Actually, all the US light tanks did rather badly in the Pacific. The M2 and M3 lights were found to be well, too light. They regularly impalled themselves on Palm stumps during the Island campaigns in US Marine service. In Australian service, they would found not to have sufficient "oomph" to get out of the swamps they often found themselves in (they were quite able to bog themselves). The Matilda was an excellent vehicle and was substituted for the US lights in Australian service. It had sufficient armour to withstand most Japanese AT weapons and sufficient power to get out of the swamps it often found itself in. The US Marines substituted the M4. The Australians, after trials opted for the Churchill, buying over 200 of them but they didn't arrive before the war ended. Churchill Mk VII was found to have better soft ground performance and wide enough tracks to cross most difficult ground. The M4 was basically a failure as far as the Australians were concerned. It's armour was too thin and it was underpowered.Depends on what you want the tank to do.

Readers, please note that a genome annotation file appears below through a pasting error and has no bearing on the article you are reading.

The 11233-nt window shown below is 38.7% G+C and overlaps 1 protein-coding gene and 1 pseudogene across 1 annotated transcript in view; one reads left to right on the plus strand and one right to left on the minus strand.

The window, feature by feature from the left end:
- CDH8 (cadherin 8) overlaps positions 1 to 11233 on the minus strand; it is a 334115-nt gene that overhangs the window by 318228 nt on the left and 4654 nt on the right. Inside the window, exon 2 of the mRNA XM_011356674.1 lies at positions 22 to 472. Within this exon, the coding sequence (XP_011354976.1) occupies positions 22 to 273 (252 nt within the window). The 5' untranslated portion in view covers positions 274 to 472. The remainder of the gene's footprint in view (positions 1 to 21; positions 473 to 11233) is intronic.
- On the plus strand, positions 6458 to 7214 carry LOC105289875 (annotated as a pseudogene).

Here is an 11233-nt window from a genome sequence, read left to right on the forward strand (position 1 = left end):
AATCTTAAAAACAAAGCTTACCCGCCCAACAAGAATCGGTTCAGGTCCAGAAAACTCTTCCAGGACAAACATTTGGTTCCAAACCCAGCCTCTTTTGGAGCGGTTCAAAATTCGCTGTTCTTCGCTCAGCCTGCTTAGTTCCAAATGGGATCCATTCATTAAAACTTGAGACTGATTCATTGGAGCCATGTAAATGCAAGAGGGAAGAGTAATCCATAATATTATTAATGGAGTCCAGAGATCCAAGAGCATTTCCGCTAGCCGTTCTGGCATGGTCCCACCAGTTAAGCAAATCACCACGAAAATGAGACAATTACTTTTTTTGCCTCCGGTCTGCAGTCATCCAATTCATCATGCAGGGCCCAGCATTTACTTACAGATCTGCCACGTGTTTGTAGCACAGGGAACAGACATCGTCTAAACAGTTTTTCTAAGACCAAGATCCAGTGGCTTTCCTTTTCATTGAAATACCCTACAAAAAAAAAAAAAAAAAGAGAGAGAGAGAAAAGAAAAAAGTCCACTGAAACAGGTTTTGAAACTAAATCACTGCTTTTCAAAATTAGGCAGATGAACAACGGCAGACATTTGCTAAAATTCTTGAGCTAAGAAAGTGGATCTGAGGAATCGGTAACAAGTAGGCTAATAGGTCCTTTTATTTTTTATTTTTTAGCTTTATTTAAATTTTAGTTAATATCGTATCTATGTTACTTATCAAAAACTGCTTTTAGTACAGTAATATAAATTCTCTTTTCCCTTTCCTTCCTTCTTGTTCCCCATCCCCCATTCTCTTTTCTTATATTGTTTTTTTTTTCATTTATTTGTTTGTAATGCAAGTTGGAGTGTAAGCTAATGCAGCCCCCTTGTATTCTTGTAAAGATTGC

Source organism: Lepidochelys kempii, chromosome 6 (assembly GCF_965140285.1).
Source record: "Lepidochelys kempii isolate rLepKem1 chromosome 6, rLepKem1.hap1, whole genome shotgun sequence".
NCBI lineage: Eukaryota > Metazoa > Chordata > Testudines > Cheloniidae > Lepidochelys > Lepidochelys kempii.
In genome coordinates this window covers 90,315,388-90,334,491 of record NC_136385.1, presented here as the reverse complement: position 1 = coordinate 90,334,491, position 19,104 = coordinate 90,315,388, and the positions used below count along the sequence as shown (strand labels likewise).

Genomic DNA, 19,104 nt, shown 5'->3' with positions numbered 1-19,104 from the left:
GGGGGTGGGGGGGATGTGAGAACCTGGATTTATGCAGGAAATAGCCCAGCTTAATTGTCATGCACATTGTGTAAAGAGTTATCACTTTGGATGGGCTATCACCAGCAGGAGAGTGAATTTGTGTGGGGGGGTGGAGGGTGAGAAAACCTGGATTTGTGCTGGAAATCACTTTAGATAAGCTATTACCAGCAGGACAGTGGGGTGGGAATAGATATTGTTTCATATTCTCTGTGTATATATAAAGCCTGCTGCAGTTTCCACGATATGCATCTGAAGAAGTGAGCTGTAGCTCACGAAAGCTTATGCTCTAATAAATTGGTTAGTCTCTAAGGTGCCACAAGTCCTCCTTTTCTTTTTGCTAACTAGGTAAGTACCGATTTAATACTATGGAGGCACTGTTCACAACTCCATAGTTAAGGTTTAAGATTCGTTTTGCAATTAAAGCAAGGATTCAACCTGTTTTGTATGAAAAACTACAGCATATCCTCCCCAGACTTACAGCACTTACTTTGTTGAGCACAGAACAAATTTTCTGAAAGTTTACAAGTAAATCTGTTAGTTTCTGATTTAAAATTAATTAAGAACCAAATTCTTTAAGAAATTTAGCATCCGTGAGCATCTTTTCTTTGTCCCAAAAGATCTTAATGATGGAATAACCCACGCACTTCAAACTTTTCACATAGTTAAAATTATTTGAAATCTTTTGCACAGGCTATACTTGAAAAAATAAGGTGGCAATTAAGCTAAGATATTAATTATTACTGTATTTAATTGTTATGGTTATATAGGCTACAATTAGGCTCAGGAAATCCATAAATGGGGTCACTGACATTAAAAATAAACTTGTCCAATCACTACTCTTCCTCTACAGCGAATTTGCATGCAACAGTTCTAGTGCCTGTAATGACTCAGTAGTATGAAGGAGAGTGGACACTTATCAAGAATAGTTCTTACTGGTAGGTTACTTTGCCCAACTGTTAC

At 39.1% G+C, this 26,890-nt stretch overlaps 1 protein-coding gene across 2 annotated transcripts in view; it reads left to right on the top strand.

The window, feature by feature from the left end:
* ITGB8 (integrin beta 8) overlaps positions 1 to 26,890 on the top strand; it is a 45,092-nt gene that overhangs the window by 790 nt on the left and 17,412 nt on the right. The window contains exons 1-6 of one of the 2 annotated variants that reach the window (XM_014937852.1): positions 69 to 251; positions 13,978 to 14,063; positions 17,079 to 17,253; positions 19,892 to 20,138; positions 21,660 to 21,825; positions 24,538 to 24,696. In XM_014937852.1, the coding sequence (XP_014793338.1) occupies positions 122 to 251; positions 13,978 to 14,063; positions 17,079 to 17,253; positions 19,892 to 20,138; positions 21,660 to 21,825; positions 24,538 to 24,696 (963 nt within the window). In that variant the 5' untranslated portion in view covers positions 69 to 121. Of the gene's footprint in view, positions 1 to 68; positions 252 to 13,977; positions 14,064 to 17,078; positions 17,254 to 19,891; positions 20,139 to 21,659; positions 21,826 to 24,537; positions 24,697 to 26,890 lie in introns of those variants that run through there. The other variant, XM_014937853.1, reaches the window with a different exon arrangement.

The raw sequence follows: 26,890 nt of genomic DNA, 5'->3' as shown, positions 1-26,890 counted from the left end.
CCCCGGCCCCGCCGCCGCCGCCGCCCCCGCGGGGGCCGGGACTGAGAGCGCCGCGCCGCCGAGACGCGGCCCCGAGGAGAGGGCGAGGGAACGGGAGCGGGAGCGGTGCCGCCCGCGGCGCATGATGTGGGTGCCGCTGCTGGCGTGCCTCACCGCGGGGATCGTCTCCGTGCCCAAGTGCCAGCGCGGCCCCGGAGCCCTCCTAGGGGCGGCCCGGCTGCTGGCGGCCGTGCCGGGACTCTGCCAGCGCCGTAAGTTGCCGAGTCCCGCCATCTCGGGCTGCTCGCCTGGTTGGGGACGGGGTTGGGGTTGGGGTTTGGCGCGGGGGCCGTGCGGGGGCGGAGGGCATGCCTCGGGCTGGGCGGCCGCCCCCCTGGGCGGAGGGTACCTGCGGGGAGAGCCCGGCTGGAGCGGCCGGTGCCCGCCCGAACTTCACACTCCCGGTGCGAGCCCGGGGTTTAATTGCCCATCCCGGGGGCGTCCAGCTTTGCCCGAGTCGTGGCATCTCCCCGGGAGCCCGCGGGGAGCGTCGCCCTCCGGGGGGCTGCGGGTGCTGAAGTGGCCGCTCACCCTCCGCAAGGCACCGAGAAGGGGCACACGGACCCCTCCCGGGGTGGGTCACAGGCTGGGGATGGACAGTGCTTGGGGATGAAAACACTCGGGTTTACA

There's a place for Scouting and Exploitation, where speed and smaller size is a bonus.
But small and light rules out many of the other things on that list.
But all should note, that the M3 Stuarts did well as 'Infantry Tanks' in the Pacific, given to poor distribution of Armor and AT Guns in the Japanese Army.
Besides the unnatural addictions to machine guns everywhere, the M3 had Radio, and peashooter 37mm had a very useful anti-personnel canister round.
About the only thing it couldn't do, was toss smoke, and lacked the telephone on the rear to talk with infantry
So a proper small US Infantry Tank early in the war, could have been an up armored M3 with an M8 75mm pack howitzer, with a proper top and TC cupola